Friday 7 January 2022

A year of interviews - and one with Stig Björkman

2021 was a year when I started a new project: doing interviews with film critics. I have done eight so far, seven with Swedish critics past the age of retirement (even though some of them are still working) and one with Nick Pinkerton from the United States. They are all published in Swedish though, either for the Swedish Film Critics Association, of which I am a board member, or in the case of Nick for the Swedish film journal Flm. But I wanted to share something on the blog as well, so I have translated the interview with Stig Björkman into English. I choose him because, for a Swedish film critic, he has an unusual international reach as he has written in several European publications from different countries, including in Cahiers du Cinéma. So that felt like the one to go with.

The interview with Björkman is primarily about him and his career, but also a passage about Howard Hawks, whom Björkman was treating as a serious film artist already in the early 1960s when hardly anyone else in Sweden did. Links to all my other interviews (in Swedish) are also provided at the end. Enjoy!

Interview with Stig Björkman

Were you particularly interested in film already as a child or teenager?

When I was ten years old [in 1948] my parents took me to a cinema on Kungsgatan in Stockholm and we saw Luxury Liner with Jane Powell. I was completely taken by it. Powell often appeared in such MGM musicals, and I fell in love with her. I became a regular visitor and lied at home that I was studying with a friend when I actually went to the cinema. I saw everything, without distinction. My first film that was forbidden for children was Hitchcock's Strangers on a Train. I was only 13 years old then, but the usher looked the other way, a sold ticket is after all a sold ticket…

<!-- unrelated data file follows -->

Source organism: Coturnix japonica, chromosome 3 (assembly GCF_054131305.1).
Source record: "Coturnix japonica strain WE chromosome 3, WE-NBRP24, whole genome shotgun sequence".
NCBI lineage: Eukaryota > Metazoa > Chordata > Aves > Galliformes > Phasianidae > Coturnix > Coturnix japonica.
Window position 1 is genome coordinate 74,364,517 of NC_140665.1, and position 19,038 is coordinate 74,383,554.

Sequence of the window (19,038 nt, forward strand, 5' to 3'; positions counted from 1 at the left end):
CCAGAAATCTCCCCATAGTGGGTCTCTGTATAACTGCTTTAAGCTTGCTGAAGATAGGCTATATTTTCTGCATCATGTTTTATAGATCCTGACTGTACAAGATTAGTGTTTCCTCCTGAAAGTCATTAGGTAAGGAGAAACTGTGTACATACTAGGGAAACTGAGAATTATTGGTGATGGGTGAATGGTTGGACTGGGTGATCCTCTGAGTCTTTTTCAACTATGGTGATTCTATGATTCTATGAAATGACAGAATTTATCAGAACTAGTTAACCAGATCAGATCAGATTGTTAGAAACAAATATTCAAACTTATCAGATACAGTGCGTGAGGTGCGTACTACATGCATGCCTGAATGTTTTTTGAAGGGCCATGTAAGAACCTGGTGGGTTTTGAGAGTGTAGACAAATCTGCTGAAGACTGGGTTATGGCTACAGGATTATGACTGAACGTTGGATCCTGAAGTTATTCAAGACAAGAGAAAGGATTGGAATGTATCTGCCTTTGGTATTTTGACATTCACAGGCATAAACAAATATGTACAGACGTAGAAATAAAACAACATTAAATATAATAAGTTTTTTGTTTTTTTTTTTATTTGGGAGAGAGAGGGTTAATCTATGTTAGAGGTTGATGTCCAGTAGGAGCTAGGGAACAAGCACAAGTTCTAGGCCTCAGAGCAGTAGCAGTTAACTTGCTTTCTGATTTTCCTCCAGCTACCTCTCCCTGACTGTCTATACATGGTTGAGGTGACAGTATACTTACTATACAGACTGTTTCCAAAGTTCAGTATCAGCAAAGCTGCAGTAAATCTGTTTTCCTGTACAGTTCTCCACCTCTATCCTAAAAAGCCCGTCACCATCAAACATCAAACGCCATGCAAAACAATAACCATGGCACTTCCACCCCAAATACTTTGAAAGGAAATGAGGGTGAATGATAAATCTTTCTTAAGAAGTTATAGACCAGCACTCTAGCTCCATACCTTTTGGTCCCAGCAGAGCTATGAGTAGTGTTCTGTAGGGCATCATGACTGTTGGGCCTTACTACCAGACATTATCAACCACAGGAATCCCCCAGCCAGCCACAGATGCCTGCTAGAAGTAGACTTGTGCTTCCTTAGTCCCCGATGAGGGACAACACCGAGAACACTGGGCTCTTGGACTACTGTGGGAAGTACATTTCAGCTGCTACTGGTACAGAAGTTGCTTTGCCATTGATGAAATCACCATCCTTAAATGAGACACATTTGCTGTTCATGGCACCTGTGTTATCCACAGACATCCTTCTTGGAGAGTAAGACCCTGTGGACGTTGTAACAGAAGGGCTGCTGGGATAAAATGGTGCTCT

I had a weekly allowance, but it was not enough for all cinema visits, so I started working extra at my dad's office. He had a small publishing house on Vasagatan 38 and there I did small jobs that I got paid for and it helped to finance my cinema visits.

After Jane Powell, Piper Laurie was my next movie fiancée, but after I reached puberty I caught sight of Gloria Grahame, a slightly more dangerous lover. I saw her in, for example, In a Lonely Place.

I was diligent and read about movies in various magazines. I also wrote down all the movies I saw in notebooks and gave them ratings and reviews. Thanks to my father's job, I got the journal Filmjournalen for free, and of course I read it. I was so well-read I competed in the very first season of the game show Kvitt eller dubbelt on the subject of film, in 1957.

I reached the level of SEK 2,500, but then I got a question about Hasse Ekman. I was shown five stills and asked which of Hasse Ekman's films they came from. I had not seen any of these movies but managed to get four right, but I missed Som folk är mest. As a consolation prize, I received some film books written by Rune Waldekranz and a trip to visit the studio Filmstaden in Råsunda.

Did you ever think that you would like to become a film reviewer or was it more of a coincidence?

It was a pure coincidence. I actually studied to become an architect, and then worked as that for two years. The second year as an assistant to Peter Celsing who later designed Filmhuset.

When and where did you start film criticism professionally, and how did your career develop?

Bengt Forslund, who was the head of Stockholm University’s student film club, called me after he had seen me in Kvitt eller Dubbelt and asked if I wanted to join the film club. There I soon became his successor as chairman. This included the tasks of presenting the film screenings that the film club arranged in Stockholm, 12 screenings per semester, and also of writing introductory texts.

In 1959, Forslund started the film magazine Chaplin, and after five issues he called me and asked if I wanted to join, as co-editor. It was 1960 and I was 21 years old. I had never written any film reviews of any kind, but now, as co-editor of a film journal, I just had to get on with it.

In 1961 I was at the Venice Film Festival for the first time. I have always been curious about other countries and cultures, and I also knew Italian fluently.

Since then, I have been a full-time film critic and writer.

What other publications have you written for?

The Italian Cineforum, Sight & Sound and Movie in England, Filmrutan in Sweden, the Danish Levende billeder, Cahiers du Cinéma, and the Swedish daily newspapers Dagens Nyheter and Svenska Dagbladet. I was a film reviewer for SvD 1962 to 1964, and then for DN for a few years.